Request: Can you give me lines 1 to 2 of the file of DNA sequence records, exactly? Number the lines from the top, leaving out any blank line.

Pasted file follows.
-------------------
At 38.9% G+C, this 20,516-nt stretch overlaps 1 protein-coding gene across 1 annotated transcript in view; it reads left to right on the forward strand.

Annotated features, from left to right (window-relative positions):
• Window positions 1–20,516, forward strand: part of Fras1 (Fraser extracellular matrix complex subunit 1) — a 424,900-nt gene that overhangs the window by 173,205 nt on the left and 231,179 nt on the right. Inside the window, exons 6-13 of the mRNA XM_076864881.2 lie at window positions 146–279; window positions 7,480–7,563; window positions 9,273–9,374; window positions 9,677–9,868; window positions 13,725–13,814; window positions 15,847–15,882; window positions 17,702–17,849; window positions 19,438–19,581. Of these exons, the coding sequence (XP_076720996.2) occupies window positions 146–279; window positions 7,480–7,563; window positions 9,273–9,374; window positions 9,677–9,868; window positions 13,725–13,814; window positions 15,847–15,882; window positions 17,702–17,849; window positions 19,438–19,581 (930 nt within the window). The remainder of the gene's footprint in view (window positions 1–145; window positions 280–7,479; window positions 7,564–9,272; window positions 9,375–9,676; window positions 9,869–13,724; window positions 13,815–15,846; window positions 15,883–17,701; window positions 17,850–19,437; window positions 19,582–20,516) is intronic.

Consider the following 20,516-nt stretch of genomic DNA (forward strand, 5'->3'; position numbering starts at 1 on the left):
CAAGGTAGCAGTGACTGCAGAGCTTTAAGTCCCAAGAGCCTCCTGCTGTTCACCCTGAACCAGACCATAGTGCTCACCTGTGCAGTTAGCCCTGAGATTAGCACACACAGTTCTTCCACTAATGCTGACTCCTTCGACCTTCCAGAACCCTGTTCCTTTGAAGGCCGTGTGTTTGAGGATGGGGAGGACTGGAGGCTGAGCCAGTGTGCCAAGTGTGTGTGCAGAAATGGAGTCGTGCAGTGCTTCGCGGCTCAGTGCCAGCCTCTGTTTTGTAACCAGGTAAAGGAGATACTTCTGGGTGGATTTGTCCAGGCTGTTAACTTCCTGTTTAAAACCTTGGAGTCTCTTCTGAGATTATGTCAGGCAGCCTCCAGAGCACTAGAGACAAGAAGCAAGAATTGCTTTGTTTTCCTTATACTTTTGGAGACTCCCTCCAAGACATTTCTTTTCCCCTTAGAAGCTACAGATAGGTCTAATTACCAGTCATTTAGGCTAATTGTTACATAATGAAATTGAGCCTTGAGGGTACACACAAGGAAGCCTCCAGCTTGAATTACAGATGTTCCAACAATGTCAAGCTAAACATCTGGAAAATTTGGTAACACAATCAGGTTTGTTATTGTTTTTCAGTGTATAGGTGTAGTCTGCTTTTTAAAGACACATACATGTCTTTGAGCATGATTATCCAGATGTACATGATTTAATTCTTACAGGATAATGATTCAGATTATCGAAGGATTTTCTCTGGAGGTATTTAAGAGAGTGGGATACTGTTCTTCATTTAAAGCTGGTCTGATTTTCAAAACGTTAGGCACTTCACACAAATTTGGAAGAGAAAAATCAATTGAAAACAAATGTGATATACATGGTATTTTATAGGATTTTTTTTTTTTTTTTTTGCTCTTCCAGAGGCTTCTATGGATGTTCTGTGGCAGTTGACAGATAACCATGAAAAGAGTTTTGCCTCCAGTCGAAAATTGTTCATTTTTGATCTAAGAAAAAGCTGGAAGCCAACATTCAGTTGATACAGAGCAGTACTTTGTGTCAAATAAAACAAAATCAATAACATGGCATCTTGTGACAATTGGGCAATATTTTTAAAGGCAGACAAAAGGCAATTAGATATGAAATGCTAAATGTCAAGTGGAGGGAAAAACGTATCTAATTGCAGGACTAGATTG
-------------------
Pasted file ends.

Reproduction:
At 38.9% G+C, this 20,516-nt stretch overlaps 1 protein-coding gene across 1 annotated transcript in view; it reads left to right on the forward strand.

Annotated features, from left to right (window-relative positions):